Republican freshman – tea partyers and others – keep breaking ranks, leading to shocking legislative defeats. Now, 87 representatives and 11 senators have written to Speaker of the House John Boehner to insist on $100 billion in budget cuts.
The words of Republican and Democratic leadership on Capitol Hill suggest Congress is headed for a government shutdown over budget issues. But several bipartisan groups of rank-and-file senators are seeking to find a solution.
In the wake of the Tucson shootings, Congress was, briefly, awash in talk of the need for a more civil, less caustic tone in politics. This week’s vote to repeal health-care reform, President Obama’s signature domestic achievement, provided a formidable test – and produced mixed results. Here are five ways to break it down.
Congress targeted the man responsible for protecting US taxpayer dollars from Afghan corruption, but aid workers say the bigger problem is that the US is sending too much money.
The bulk of the money will go to the first responders who worked on and after Sept. 11, 2001, at ground zero. President Obama has said he will sign the legislation.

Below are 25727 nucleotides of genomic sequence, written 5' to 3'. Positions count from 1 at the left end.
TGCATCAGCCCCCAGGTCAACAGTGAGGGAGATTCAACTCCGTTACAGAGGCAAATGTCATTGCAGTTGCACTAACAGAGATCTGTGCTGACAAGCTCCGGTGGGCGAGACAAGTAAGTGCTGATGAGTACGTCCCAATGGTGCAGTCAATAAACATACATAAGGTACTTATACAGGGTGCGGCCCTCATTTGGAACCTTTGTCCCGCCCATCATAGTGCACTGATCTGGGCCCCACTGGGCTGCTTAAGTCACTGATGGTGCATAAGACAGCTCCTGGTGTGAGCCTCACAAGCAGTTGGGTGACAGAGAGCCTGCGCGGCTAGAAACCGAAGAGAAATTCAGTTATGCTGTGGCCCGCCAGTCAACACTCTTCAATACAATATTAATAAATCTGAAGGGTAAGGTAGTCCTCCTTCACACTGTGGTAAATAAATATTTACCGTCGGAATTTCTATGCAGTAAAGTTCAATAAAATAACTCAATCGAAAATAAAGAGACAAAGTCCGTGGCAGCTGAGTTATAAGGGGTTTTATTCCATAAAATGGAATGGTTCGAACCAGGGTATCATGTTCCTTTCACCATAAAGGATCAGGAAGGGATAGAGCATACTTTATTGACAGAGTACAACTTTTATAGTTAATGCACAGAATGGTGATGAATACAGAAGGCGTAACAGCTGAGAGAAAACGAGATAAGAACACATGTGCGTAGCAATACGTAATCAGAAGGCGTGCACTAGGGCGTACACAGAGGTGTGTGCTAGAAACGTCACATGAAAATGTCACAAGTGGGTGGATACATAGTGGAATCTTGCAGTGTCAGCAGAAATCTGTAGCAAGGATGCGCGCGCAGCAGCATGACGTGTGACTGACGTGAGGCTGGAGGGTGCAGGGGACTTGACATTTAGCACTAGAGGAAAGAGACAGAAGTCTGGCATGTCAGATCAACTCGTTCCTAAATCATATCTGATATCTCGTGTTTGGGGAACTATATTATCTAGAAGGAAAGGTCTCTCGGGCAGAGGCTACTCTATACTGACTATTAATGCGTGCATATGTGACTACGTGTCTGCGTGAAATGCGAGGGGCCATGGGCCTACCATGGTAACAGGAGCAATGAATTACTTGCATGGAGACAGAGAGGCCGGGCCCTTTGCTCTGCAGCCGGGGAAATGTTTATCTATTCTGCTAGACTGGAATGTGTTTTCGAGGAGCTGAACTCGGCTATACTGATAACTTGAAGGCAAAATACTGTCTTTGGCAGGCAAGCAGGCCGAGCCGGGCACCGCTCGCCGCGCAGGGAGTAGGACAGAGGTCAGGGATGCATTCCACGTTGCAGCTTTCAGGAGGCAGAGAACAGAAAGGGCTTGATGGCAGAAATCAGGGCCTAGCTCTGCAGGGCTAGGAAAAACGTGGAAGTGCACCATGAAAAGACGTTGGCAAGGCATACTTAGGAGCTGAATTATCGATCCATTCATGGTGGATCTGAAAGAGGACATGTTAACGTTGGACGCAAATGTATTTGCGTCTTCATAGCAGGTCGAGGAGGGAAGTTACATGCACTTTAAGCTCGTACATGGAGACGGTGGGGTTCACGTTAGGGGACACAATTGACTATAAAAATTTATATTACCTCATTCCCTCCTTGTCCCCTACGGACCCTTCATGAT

Senate leaders decided to scrap a 1,900-page omnibus spending bill that contained $8 billion in home state spending projects – otherwise known as earmarks, pet projects, or "pork." Government spending and the deficit became an issue in the midterm election, and lawmakers are keenly aware of voter anger about large, catch-all bills that are quickly passed. The following senators have been ranked by the monetary value of earmarks they backed, whether alone or with others, in the now-scuttled omnibus spending bill. The earmark process became more transparent with the 2006 Federal Funding Accountability and Transparency Act, which required creation of a database of all government spending. The watchdog group Taxpayers for Common Sense used the database to compile this ranking. Sen. Tom Coburn (R) of Oklahoma, who co-sponsored the legislation, also has a list of the disclosed earmarks in the omnibus bill on his website. *This is the amount requested both alone and with other members of Congress.
Some see ideals of tea party movement at play in Senate, after a huge spending bill loaded with earmarks is scuttled after GOP lawmakers thought twice about it.
Senators vote to end debate on GOP-Obama tax deal, clearing the way for its passage. Attention now shifts to the House, where liberal Democrats are expected to discuss revisions.
A 60 percent majority on Obama's bipartisan deficit commission say they approved the co-chairs' recommendations, not enough to force a vote in Congress. Will their work have an impact?